She opened the café before the outbreak of the pandemic, which significantly set her back in business. Even today, she feels the consequences of epidemiological measures that mostly affected small businesses and individuals. The place she owns is very small, and only four customers were allowed at a time. Slađana says that the entire service sector has been going through a crisis since the beginning of the pandemic, and many caterers have been fired. She did not receive any help during this crisis, and she had to continue paying the café’s rent during the lockdown.

She explains that starting a business is not difficult, but everything that comes after that is demanding. It is rare for people to start their own business here, most often for fear of failure.

“Whatever job you do, the beginning is not easy. Every job requires a certain sacrifice if you want to succeed, and sometimes you have to take risks. I did not expect any help from the government and the state because often only the businesses that do not need help at all are the ones who receive help,” says the young entrepreneur.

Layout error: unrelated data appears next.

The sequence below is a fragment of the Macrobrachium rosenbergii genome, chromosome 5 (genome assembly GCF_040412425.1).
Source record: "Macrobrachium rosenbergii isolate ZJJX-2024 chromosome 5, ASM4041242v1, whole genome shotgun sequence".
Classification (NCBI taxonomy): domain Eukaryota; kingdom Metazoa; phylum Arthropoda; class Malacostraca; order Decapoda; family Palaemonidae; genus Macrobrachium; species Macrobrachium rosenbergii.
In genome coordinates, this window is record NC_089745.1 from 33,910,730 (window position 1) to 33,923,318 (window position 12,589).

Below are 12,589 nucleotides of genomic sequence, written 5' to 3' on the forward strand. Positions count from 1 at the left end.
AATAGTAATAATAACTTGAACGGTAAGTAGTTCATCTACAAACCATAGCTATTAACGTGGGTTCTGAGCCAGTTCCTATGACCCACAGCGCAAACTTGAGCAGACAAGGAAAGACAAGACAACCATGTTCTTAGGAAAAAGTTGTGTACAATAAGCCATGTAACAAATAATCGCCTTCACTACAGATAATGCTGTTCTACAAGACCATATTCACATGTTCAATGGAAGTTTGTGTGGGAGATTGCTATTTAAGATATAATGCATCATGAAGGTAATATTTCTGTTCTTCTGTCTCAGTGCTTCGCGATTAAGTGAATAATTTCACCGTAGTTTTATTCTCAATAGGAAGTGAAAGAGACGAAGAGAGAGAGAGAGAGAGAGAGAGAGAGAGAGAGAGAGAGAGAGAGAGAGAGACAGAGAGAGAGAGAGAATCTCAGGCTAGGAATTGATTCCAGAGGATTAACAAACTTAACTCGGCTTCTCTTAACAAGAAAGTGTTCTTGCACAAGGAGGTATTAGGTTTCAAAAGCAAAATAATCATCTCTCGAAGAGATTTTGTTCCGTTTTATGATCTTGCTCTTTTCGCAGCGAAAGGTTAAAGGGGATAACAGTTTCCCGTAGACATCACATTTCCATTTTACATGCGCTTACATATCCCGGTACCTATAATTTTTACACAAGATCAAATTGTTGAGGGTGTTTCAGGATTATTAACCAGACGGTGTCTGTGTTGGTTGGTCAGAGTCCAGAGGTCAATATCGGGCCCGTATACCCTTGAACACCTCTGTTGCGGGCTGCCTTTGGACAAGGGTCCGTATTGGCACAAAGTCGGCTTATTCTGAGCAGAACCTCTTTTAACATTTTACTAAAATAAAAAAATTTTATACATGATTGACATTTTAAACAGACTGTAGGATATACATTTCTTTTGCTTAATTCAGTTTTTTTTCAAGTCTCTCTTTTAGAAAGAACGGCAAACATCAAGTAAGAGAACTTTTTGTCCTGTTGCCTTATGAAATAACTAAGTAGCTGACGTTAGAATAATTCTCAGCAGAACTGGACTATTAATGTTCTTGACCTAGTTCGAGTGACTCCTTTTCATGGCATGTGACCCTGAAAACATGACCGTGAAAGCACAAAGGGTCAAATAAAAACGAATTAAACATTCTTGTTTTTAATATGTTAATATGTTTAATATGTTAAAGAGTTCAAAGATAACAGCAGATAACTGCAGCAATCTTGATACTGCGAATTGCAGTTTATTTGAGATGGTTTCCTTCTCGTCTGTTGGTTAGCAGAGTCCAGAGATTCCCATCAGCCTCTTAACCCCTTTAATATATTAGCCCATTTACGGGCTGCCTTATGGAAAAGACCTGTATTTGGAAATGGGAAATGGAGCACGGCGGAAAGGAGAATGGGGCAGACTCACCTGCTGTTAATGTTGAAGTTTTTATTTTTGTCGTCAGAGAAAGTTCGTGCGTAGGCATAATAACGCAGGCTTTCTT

She believes that our society is still strongly influenced by stereotypes, and women are often underestimated. During her work, she encountered various problems, like discrimination and being passed up for promotions. She says that the biggest problem women face in small businesses is that they are not taken seriously, and they can even encounter various forms of violence.